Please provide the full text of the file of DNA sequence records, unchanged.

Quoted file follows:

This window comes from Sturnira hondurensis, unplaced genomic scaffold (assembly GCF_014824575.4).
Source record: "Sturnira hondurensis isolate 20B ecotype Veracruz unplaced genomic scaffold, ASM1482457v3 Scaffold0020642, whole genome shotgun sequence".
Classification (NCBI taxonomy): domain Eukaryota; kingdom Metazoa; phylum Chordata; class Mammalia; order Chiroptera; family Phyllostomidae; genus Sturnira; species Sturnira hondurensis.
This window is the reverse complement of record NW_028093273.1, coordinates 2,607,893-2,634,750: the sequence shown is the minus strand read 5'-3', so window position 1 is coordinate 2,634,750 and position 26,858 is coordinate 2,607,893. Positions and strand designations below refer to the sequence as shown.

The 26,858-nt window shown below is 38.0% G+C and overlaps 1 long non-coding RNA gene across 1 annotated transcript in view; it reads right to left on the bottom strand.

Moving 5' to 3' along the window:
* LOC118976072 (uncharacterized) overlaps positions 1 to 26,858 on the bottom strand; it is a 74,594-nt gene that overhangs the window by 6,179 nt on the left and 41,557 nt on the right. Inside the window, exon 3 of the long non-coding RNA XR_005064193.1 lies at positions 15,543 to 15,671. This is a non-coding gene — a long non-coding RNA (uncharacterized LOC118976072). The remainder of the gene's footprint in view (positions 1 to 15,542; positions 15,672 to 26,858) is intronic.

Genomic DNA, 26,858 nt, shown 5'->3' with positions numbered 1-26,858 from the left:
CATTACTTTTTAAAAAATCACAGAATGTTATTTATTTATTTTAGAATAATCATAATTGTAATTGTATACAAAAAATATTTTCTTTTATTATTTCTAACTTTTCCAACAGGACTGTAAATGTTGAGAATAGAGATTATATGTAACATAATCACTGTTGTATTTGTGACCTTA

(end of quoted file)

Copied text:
This window comes from Sturnira hondurensis, unplaced genomic scaffold (assembly GCF_014824575.4).
Source record: "Sturnira hondurensis isolate 20B ecotype Veracruz unplaced genomic scaffold, ASM1482457v3 Scaffold0020642, whole genome shotgun sequence".
Classification (NCBI taxonomy): domain Eukaryota; kingdom Metazoa; phylum Chordata; class Mammalia; order Chiroptera; family Phyllostomidae; genus Sturnira; species Sturnira hondurensis.
This window is the reverse complement of record NW_028093273.1, coordinates 2,607,893-2,634,750: the sequence shown is the minus strand read 5'-3', so window position 1 is coordinate 2,634,750 and position 26,858 is coordinate 2,607,893. Positions and strand designations below refer to the sequence as shown.

The 26,858-nt window shown below is 38.0% G+C and overlaps 1 long non-coding RNA gene across 1 annotated transcript in view; it reads right to left on the bottom strand.

Moving 5' to 3' along the window:
* LOC118976072 (uncharacterized) overlaps positions 1 to 26,858 on the bottom strand; it is a 74,594-nt gene that overhangs the window by 6,179 nt on the left and 41,557 nt on the right. Inside the window, exon 3 of the long non-coding RNA XR_005064193.1 lies at positions 15,543 to 15,671. This is a non-coding gene — a long non-coding RNA (uncharacterized LOC118976072). The remainder of the gene's footprint in view (positions 1 to 15,542; positions 15,672 to 26,858) is intronic.

Genomic DNA, 26,858 nt, shown 5'->3' with positions numbered 1-26,858 from the left:
CATTACTTTTTAAAAAATCACAGAATGTTATTTATTTATTTTAGAATAATCATAATTGTAATTGTATACAAAAAATATTTTCTTTTATTATTTCTAACTTTTCCAACAGGACTGTAAATGTTGAGAATAGAGATTATATGTAACATAATCACTGTTGTATTTGTGACCTTA